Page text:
In the wake of our Open Network Environment (Cisco ONE) announcements, we are continuing our series on software defined networking (SDN) use cases, this time focusing on the primary use case for OpenFlow and universities, campus network slicing. If interested, a more detailed solution brief on this scenario and the Cisco SDN OpenFlow controller can be found here. And check out our demo video below.
University campus networks offer an increasingly wide array of networking services to one of the broadest user bases of any “enterprise.” Some universities have medical or high-security facilities and must maintain regulatory compliance accordingly. Student networking services vary depending on whether they are on or off campus, and in almost all cases students and faculty bring their own devices. Administration offices must also be able to manage the day-to-day activities of the university. Often event management must include the rapid provisioning of point-of-sale terminal support and back-end payment reconciliation. And faculty must have both data and video access within the university campus, across campuses, and further out to other universities.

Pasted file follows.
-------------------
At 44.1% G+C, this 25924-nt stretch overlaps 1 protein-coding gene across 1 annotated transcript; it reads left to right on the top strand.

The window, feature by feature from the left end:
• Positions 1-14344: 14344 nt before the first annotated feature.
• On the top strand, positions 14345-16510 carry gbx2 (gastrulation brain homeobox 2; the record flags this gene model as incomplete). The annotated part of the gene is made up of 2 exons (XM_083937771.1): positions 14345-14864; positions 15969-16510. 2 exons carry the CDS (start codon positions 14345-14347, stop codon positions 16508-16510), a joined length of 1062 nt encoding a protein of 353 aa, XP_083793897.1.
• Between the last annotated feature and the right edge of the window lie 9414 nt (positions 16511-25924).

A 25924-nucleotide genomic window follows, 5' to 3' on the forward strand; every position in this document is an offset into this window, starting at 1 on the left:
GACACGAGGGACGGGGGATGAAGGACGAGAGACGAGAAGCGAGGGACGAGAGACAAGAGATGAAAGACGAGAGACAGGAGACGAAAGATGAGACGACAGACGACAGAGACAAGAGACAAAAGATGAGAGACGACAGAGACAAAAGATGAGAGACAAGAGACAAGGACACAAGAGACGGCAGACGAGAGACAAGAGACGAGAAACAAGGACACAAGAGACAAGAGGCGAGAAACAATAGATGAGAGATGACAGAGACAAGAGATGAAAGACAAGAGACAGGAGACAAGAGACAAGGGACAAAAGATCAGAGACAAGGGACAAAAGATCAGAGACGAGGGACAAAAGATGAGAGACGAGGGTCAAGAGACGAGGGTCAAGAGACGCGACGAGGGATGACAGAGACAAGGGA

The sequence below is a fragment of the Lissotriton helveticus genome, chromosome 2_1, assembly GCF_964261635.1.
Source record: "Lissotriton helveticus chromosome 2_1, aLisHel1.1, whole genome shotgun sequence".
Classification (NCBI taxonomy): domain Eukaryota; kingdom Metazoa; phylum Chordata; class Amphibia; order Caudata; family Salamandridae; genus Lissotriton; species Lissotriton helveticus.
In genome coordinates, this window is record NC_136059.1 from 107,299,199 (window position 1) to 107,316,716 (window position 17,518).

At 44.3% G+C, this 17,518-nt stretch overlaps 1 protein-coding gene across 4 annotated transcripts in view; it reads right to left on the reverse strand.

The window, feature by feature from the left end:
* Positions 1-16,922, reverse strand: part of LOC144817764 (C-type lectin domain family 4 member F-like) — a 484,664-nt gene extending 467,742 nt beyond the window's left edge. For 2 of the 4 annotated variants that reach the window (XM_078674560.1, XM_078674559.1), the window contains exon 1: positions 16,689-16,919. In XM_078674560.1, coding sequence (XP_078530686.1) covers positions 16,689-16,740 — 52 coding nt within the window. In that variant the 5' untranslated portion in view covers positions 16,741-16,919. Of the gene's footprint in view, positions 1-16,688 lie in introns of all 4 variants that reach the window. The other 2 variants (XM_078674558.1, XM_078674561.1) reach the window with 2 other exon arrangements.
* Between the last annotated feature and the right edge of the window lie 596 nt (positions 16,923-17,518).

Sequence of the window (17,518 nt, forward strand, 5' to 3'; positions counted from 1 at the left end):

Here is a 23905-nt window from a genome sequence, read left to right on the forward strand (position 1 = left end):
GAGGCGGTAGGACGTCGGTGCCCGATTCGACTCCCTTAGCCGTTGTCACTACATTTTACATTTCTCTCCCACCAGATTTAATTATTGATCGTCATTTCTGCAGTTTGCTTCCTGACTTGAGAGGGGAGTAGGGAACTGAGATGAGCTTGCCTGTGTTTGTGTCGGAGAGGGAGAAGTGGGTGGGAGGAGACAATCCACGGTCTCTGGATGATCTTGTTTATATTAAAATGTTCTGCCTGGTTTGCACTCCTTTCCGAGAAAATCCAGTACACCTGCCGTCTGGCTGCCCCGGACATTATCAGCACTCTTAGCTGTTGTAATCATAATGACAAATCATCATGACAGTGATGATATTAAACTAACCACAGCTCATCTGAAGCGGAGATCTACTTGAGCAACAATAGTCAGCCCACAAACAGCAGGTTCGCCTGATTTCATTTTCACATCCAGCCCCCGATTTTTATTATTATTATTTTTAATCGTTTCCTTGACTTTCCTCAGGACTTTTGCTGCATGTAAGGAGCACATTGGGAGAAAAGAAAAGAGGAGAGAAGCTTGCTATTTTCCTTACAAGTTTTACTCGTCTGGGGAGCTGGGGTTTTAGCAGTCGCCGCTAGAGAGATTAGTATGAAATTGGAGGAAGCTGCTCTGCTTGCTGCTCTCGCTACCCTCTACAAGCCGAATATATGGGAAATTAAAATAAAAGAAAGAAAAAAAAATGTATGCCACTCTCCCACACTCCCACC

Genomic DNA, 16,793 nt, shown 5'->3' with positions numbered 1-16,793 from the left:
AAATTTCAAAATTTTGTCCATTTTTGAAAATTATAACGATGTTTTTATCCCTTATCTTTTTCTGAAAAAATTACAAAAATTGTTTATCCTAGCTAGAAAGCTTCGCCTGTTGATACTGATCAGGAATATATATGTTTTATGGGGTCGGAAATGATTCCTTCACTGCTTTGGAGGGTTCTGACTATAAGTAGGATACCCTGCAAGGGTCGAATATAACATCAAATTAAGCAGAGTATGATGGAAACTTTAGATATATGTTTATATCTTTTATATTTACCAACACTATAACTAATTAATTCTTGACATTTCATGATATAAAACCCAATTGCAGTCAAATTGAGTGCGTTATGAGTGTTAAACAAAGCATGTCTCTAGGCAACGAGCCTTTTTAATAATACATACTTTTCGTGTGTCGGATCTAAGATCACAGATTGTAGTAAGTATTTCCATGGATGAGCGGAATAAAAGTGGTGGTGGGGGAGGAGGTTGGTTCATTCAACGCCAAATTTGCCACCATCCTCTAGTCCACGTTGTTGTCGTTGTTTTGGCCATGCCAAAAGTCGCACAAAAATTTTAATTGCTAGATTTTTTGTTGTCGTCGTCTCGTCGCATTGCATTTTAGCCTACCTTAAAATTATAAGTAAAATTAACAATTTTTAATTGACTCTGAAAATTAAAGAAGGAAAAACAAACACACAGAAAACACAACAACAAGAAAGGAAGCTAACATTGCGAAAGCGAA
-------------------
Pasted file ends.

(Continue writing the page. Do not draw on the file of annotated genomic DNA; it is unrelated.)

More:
As a result, the ability to partition networks (called “slicing”) based on SDN has risen in popularity. Although slicing is being performed today on isolated networks, the need to perform it on production networks is now becoming a priority. Cisco controllers and agents, as part of the Cisco Open Network Environment for network programmability, are aimed at addressing this need.
Much of the early research and collaboration between universities on OpenFlow and SDN has been driven by the adoption of National Science Foundation (NSF) projects such as GENI, an open, collaborative research environment to explore networking at scale.
One of the basic premises of SDN is that the abstraction of control plane management, out of each network device and into a centralized “controller,” can create high business agility through automation with relatively lower OpEx and low risk. SDN is a natural fit for the class of requests universities need to service.